Samsung still tops in smartphones, but market share plummeting

New data from research firm Gartner shows that Samsung owned 24.4 percent of the smartphone market worldwide in the third quarter, down from 32 percent a year earlier.

Don Reisinger
CNET contributor Don Reisinger is a technology columnist who has covered everything from HDTVs to computers to Flowbee Haircut Systems. Besides his work with CNET, Don's work has been featured in a variety of other publications including PC World and a host of Ziff-Davis publications.
Don Reisinger
2 min read

Not even the Samsung Galaxy Note 4 could help the company in the third quarter. James Martin/CNET

Samsung remained king of the smartphone market in the third quarter, but a deeper dive into the data shows that the situation was far from encouraging for the company.

During the third quarter, Samsung sold 73.2 million smartphones worldwide, giving the company 24.4 percent market share, research firm Gartner reported Monday. During the same period in 2013, Samsung sold 80.4 million smartphones and nabbed 32.1 percent market share.

Samsung's troubles weren't due to a troubled smartphone market. Quite the contrary, the entire market saw sales jump from 250.3 million in 2013 to 301 million in 2014.

Apple was among the big winners in the third quarter, with sales rising from 30.3 million last year to 38.2 million this year. China-based smartphone makers Huawei and Xiaomi also saw sales jump, with Huawei seeing a rise by 4.3 million units year over year to 16 million. Xiaomi has taken China and surrounding areas by storm, as sales rose from 3.6 million in Q3 2013 to 15.8 million in the same period this year.

Still, Samsung's situation garnered the most attention in the data dump. Samsung has been saying with each quarterly financial filing that its smartphone business has been stumbling. Samsung has blamed the issues on increasing competition in key markets, such as China, as well as trouble with mounting marketing costs. Indeed, Gartner said Monday that Samsung's smartphone sales in China, its biggest market, were down 28.6 percent year over year in the third quarter.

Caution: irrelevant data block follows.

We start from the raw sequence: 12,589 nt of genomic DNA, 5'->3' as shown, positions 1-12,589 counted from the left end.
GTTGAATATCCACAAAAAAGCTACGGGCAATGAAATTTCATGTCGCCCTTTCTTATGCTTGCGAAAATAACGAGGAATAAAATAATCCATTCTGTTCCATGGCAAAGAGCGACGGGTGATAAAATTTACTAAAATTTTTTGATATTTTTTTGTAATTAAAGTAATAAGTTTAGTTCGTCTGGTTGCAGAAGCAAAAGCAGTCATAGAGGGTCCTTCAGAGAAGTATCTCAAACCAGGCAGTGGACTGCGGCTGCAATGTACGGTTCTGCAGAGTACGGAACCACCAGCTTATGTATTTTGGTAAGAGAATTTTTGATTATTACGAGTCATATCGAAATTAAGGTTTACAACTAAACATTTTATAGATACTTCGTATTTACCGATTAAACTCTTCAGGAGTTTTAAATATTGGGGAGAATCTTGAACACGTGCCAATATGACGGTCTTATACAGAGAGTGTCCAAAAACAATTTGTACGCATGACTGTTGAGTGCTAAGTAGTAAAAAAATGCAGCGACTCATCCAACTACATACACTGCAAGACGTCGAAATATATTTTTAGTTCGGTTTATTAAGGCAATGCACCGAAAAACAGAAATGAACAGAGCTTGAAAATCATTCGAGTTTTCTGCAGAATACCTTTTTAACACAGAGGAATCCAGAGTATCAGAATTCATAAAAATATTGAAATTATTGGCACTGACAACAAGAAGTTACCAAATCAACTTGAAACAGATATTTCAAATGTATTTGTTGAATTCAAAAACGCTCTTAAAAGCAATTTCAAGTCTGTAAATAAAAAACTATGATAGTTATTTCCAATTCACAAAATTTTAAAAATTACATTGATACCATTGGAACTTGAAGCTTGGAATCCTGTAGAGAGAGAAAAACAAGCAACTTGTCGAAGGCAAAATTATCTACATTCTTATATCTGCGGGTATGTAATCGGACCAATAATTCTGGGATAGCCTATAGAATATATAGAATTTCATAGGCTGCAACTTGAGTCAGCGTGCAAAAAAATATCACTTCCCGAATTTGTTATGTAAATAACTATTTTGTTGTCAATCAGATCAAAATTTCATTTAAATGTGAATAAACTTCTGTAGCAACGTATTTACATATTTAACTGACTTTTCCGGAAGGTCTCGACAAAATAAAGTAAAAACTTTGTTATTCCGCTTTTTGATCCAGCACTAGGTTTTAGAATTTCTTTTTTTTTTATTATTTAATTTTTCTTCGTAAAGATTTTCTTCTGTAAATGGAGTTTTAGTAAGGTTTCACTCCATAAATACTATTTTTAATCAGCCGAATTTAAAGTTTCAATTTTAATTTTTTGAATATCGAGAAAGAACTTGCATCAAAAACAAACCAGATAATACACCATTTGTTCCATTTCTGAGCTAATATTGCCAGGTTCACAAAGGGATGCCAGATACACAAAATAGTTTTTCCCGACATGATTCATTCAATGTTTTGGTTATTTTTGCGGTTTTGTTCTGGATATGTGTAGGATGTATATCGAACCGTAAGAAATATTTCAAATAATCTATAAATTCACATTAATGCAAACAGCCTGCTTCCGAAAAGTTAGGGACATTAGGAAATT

The troubles included Samsung's flagship Galaxy S5, which was released in April. A report from the Wall Street Journal last month, citing people who claimed to have knowledge of Samsung's individual device sales, said that the Galaxy S5 sales were 40 percent lower compared with its predecessor, the Galaxy S4. Galaxy S5 sales were only up in the US this year and were down in all other markets.

The issues have even extended to Samsung's overall mobile phones business, which has historically been a key success driver for the company. During the third quarter of 2013, Samsung sold 117 million mobile phones, altogether according to Gartner. Last quarter, those sales fell to 94 million.

Despite the bad news for Samsung, there were some successes for other firms. Google's Android platform, for instance, captured even more market share, growing from 82 percent in 2013 to 83.1 percent last quarter on 250 million sales. Apple's iOS jumped a bit to 12.7 percent market share on 38.2 million sales.

Looking ahead, Gartner research director Annette Zimmermann predicted only good things for Apple: "Over the holidays we expect record sales of the iPhone 6 and iPhone 6 Plus, but we should not underestimate the Chinese vendors and local brand."

Apple, Google, and Samsung did not immediately respond to a request for comment.